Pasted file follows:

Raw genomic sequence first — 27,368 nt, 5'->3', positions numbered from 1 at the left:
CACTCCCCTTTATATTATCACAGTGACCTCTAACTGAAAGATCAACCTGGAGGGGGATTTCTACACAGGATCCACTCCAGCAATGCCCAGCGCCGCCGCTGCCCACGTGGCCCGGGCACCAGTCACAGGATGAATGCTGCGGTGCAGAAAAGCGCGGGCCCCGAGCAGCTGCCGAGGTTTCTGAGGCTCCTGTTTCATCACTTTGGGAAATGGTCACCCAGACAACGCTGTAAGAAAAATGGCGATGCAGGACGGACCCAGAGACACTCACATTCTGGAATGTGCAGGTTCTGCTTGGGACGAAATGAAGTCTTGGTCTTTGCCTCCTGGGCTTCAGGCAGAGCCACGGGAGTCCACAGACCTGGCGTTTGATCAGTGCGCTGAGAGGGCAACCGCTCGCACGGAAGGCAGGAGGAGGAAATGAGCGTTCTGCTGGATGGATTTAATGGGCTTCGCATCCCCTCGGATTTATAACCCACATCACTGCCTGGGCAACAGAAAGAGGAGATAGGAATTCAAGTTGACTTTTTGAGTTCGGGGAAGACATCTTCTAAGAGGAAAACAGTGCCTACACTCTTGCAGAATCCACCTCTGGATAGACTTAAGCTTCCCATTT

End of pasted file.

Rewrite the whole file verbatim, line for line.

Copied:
Raw genomic sequence first — 27,368 nt, 5'->3', positions numbered from 1 at the left:
CACTCCCCTTTATATTATCACAGTGACCTCTAACTGAAAGATCAACCTGGAGGGGGATTTCTACACAGGATCCACTCCAGCAATGCCCAGCGCCGCCGCTGCCCACGTGGCCCGGGCACCAGTCACAGGATGAATGCTGCGGTGCAGAAAAGCGCGGGCCCCGAGCAGCTGCCGAGGTTTCTGAGGCTCCTGTTTCATCACTTTGGGAAATGGTCACCCAGACAACGCTGTAAGAAAAATGGCGATGCAGGACGGACCCAGAGACACTCACATTCTGGAATGTGCAGGTTCTGCTTGGGACGAAATGAAGTCTTGGTCTTTGCCTCCTGGGCTTCAGGCAGAGCCACGGGAGTCCACAGACCTGGCGTTTGATCAGTGCGCTGAGAGGGCAACCGCTCGCACGGAAGGCAGGAGGAGGAAATGAGCGTTCTGCTGGATGGATTTAATGGGCTTCGCATCCCCTCGGATTTATAACCCACATCACTGCCTGGGCAACAGAAAGAGGAGATAGGAATTCAAGTTGACTTTTTGAGTTCGGGGAAGACATCTTCTAAGAGGAAAACAGTGCCTACACTCTTGCAGAATCCACCTCTGGATAGACTTAAGCTTCCCATTT